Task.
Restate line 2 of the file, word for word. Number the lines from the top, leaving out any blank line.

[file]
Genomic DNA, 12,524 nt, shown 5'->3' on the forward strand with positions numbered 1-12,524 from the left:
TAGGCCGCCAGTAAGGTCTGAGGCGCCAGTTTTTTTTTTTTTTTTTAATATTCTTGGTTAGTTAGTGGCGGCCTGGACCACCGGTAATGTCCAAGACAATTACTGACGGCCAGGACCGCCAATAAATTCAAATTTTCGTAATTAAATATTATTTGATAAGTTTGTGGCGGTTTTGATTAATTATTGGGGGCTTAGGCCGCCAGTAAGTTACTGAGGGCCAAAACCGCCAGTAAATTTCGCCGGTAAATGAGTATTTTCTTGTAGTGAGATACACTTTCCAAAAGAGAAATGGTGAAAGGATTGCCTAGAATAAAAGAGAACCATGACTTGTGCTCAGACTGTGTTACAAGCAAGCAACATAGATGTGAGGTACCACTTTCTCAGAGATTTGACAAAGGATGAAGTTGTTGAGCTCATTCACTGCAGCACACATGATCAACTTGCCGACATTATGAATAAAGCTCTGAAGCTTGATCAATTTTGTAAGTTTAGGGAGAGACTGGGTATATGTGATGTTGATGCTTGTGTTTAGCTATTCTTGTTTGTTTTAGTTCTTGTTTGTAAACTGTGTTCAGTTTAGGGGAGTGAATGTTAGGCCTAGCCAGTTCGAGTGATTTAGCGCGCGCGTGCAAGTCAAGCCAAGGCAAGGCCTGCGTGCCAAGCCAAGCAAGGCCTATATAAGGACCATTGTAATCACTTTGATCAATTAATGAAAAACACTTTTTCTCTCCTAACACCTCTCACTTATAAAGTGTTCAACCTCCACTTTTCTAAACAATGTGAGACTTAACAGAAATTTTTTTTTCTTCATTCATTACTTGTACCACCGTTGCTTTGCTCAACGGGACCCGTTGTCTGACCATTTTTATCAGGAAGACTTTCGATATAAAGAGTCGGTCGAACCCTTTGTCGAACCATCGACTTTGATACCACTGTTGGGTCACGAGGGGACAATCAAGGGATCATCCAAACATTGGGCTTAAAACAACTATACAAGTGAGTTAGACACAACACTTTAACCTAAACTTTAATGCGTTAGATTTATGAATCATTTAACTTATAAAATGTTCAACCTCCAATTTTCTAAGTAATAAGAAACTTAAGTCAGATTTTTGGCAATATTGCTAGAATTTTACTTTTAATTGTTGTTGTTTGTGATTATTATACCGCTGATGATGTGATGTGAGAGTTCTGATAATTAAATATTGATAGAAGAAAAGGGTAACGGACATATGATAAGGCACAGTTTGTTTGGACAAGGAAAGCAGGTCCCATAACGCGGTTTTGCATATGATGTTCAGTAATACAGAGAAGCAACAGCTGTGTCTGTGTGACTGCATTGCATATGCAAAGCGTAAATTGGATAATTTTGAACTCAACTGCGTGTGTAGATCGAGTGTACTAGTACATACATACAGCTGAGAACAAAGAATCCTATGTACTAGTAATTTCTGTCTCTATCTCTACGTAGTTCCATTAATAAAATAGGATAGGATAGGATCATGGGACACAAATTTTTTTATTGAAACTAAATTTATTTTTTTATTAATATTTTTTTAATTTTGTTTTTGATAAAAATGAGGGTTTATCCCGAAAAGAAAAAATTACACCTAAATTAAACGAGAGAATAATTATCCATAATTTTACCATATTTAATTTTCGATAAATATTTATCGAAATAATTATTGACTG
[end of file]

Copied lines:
TAGGCCGCCAGTAAGGTCTGAGGCGCCAGTTTTTTTTTTTTTTTTTAATATTCTTGGTTAGTTAGTGGCGGCCTGGACCACCGGTAATGTCCAAGACAATTACTGACGGCCAGGACCGCCAATAAATTCAAATTTTCGTAATTAAATATTATTTGATAAGTTTGTGGCGGTTTTGATTAATTATTGGGGGCTTAGGCCGCCAGTAAGTTACTGAGGGCCAAAACCGCCAGTAAATTTCGCCGGTAAATGAGTATTTTCTTGTAGTGAGATACACTTTCCAAAAGAGAAATGGTGAAAGGATTGCCTAGAATAAAAGAGAACCATGACTTGTGCTCAGACTGTGTTACAAGCAAGCAACATAGATGTGAGGTACCACTTTCTCAGAGATTTGACAAAGGATGAAGTTGTTGAGCTCATTCACTGCAGCACACATGATCAACTTGCCGACATTATGAATAAAGCTCTGAAGCTTGATCAATTTTGTAAGTTTAGGGAGAGACTGGGTATATGTGATGTTGATGCTTGTGTTTAGCTATTCTTGTTTGTTTTAGTTCTTGTTTGTAAACTGTGTTCAGTTTAGGGGAGTGAATGTTAGGCCTAGCCAGTTCGAGTGATTTAGCGCGCGCGTGCAAGTCAAGCCAAGGCAAGGCCTGCGTGCCAAGCCAAGCAAGGCCTATATAAGGACCATTGTAATCACTTTGATCAATTAATGAAAAACACTTTTTCTCTCCTAACACCTCTCACTTATAAAGTGTTCAACCTCCACTTTTCTAAACAATGTGAGACTTAACAGAAATTTTTTTTTCTTCATTCATTACTTGTACCACCGTTGCTTTGCTCAACGGGACCCGTTGTCTGACCATTTTTATCAGGAAGACTTTCGATATAAAGAGTCGGTCGAACCCTTTGTCGAACCATCGACTTTGATACCACTGTTGGGTCACGAGGGGACAATCAAGGGATCATCCAAACATTGGGCTTAAAACAACTATACAAGTGAGTTAGACACAACACTTTAACCTAAACTTTAATGCGTTAGATTTATGAATCATTTAACTTATAAAATGTTCAACCTCCAATTTTCTAAGTAATAAGAAACTTAAGTCAGATTTTTGGCAATATTGCTAGAATTTTACTTTTAATTGTTGTTGTTTGTGATTATTATACCGCTGATGATGTGATGTGAGAGTTCTGATAATTAAATATTGATAGAAGAAAAGGGTAACGGACATATGATAAGGCACAGTTTGTTTGGACAAGGAAAGCAGGTCCCATAACGCGGTTTTGCATATGATGTTCAGTAATACAGAGAAGCAACAGCTGTGTCTGTGTGACTGCATTGCATATGCAAAGCGTAAATTGGATAATTTTGAACTCAACTGCGTGTGTAGATCGAGTGTACTAGTACATACATACAGCTGAGAACAAAGAATCCTATGTACTAGTAATTTCTGTCTCTATCTCTACGTAGTTCCATTAATAAAATAGGATAGGATAGGATCATGGGACACAAATTTTTTTATTGAAACTAAATTTATTTTTTTATTAATATTTTTTTAATTTTGTTTTTGATAAAAATGAGGGTTTATCCCGAAAAGAAAAAATTACACCTAAATTAAACGAGAGAATAATTATCCATAATTTTACCATATTTAATTTTCGATAAATATTTATCGAAATAATTATTGACTG